What is Cross Contamination?
Tips for Keeping a Healthy Kitchen
Cross contamination can happen several different ways…
Contaminated food can touch fresh food, people can transport bacteria to food, and equipment can transfer bacteria to foods. Basically, food to food, people to food, or equipment to food.
Salmonella is one of the most common causes of food poisoning in the United States.
This bacteria is commonly carried by chickens, and thus their eggs. Therefore, raw chickens and eggs are some of the biggest concerns in the kitchen – so much so that they are a part of the Webster definition for cross contamination as quoted above. The CDC estimates that there are about 1 million cases of people getting sick from eating contaminated chickens every year. .
Although chicken and eggs are the likely suspects, and extra care should always be taken when working with these two products, there are plenty of other contaminants around a common kitchen. Some other foods that require special attention are any type of raw meat and fresh vegetables. Bacteria needs food to grow and especially thrives with conditions of moisture, neutral acidity and warm temperatures. These conditions are all perfect in raw meats, seafood and fresh vegetables.
People to Food Precautions
This is number one. It only takes 20 seconds of contact with anti-bacterial soap to kill bacteria on hands. If the cook forgets to wash their hands after placing the raw chicken in the oven and then begins to break lettuce for a salad… forget the dressing and toss that salad directly into the trash!
If the cook forgets to wash their hands after using the bathroom, that bacteria will also be transferred to any food that they touch.
Beware of wiping hands on aprons and kitchen towels.
Get in the habit of always washing hands (again back to #1) after touching something that could possibly harbor bacteria before placing them anywhere else – including a kitchen towel, apron or clothes. Why? The germs will sit there until you wash your hands and wipe them on that towel to dry, where they will get picked up again once again for further transfer!
Prepare foods at different times, cleaning the area after preparing raw poultry (or meat or seafood) products.
Cutting the raw meats at the same time as the raw vegetables is just asking for trouble, especially if there is more than one cook in the area which adds to the confusion. Even on the grill, placing raw meat next to food that is cooked and ready to be removed from the grill can create a place of possible bacteria transfer.
Another example of cross contamination is when several people are eating from the same container.
Take an ice cream container, for instance. Not only does the ice cream melt and then re-freeze each time it is stuck back into the freezer (making for an icy container of ice cream), but germs (including flu and strep viruses) can be passed via the ice cream container when multiple people are dipping into the container. Remember, freezing does not kill germs it only gives them time to take a nap.
Even just dips at a table can become traps for germs.
There’s a rule in our family – no double dipping! Holding a chip on one end and dipping it into the bowl is OK, but a bitten chip is forbidden back into the bowl. If someone at the table is harboring cold or flu germs, double dipping that chip back into the bowl would spread some of those germs into bowl where they would be waiting for the next persons chip to be submerged.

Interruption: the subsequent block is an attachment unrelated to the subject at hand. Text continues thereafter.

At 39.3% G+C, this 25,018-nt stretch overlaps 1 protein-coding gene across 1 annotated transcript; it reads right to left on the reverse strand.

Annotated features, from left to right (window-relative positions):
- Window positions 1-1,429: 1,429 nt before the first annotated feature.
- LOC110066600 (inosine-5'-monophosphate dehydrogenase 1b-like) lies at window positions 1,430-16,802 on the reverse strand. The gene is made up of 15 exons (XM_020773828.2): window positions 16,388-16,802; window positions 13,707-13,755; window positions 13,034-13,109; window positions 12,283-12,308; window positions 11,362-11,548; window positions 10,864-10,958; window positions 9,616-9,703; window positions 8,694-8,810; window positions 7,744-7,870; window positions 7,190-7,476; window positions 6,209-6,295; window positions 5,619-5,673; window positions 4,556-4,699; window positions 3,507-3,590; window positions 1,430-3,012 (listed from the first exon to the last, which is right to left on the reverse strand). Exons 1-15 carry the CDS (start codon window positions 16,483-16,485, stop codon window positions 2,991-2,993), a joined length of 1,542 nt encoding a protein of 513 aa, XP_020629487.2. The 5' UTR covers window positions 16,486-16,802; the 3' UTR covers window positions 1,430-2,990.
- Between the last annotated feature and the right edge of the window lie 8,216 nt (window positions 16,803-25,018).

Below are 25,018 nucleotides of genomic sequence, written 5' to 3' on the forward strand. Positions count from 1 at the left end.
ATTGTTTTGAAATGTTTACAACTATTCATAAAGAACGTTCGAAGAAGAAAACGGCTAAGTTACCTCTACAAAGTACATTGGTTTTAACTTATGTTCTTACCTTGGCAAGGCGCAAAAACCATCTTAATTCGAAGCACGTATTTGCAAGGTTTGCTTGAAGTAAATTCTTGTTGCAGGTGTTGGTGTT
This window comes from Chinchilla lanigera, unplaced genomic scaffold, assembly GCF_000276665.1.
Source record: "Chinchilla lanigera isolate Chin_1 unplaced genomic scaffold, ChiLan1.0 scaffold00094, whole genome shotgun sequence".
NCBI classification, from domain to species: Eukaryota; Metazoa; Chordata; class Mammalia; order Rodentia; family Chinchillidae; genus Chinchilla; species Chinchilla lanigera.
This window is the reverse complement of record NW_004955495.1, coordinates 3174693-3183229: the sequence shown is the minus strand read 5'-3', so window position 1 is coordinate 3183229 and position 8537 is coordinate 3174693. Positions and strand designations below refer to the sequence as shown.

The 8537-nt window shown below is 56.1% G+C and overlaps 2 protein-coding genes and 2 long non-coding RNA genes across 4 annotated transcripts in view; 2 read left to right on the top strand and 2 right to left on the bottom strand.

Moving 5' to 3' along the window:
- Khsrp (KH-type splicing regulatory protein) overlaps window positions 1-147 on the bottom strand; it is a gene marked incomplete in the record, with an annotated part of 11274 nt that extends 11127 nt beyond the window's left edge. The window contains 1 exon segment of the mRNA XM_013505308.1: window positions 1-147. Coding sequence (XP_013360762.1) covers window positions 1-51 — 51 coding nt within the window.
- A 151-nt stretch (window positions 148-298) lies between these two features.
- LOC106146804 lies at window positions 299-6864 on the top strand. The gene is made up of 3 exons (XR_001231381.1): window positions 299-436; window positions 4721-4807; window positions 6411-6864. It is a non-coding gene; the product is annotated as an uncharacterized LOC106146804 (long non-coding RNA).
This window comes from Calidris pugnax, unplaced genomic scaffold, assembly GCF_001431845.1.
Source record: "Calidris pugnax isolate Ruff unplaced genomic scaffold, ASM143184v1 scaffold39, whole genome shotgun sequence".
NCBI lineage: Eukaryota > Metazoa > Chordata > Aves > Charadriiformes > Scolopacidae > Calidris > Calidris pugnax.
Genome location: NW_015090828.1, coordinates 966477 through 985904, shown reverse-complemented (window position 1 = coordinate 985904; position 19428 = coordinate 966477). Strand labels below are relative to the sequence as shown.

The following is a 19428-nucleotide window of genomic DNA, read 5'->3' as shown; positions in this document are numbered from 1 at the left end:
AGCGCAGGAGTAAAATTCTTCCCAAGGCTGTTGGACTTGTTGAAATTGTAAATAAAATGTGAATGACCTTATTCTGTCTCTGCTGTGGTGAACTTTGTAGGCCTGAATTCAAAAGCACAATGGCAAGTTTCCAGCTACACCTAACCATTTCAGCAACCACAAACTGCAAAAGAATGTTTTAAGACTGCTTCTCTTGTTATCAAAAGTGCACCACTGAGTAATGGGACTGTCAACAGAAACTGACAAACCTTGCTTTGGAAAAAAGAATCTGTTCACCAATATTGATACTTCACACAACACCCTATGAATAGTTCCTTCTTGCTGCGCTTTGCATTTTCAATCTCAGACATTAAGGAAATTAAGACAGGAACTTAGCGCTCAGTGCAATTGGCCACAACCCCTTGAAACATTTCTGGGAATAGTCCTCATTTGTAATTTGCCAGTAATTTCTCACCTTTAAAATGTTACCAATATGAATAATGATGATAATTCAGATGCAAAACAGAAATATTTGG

By the way, if someone sneezes into a bowl that’s also cross contamination.
That’s what those awkward plexiglass covers around the buffet table are for.
Food to Food Precautions
Store raw meats on a plate or drip pan on the bottom shelf of the fridge. This will prevent any raw meat drippings from accidentally getting absorbed into any fresh foods located on lower shelves.
Store cooked foods separate from raw foods.
Always consider possible touching, leaking and dripping when placing items into the refrigerator.
Rinse all fruits and vegetables well prior to cutting.
If there is bacteria on the fruit, whether from laying on the ground or being handled in the store, and you slice it open… the bacteria is dragged from the skin into the flesh of the fruit… cross contamination!
Equipment to Food Precautions
Use a separate cutting board for raw meats.
We have a red one that is used exclusively for raw meats and then both the knife and cutting board are washed and put put away afterwards. Use a clean and different colored cutting board to cut fresh vegetables at a separate time or location. We use yellow for fresh veggies, but would never place the two boards this close together.
Get a clean knife.
Just grabbing a knife (or spoon or spatula) that was left sitting on the counter could prove dangerous. Let’s say that to butter a slice of bread the same knife is used that spread mayonnaise on a sandwich much earlier that day… Whoops! Since bacteria can begin forming on refrigerator foods left out longer than two hours, some growing germs may have now transferred into the unsuspecting butter.
Wash equipment after using.
Even things like can openers can hang on to bacteria picked up during normal usage.
Dipping the same spatula into several different containers can become trouble further on down the road.
Remember that each food has their own eat by date and if you get some particles of a short shelf life food into a container that should last a long time, then the spoiling process can begin prematurely within the food that should have lasted longer.
Keep trash bins away from food prep and clean and sanitize the bins often.
Practice pest control.
Flies, cockroaches, mice and rats often carry harmful bacteria and love to get to get into food whenever possible – don’t let them.
Sometimes people get careless.
So, stay alert and practice safe handling procedures at all times. We really like the USFDA slogan of “Be smart. Keep foods apart.”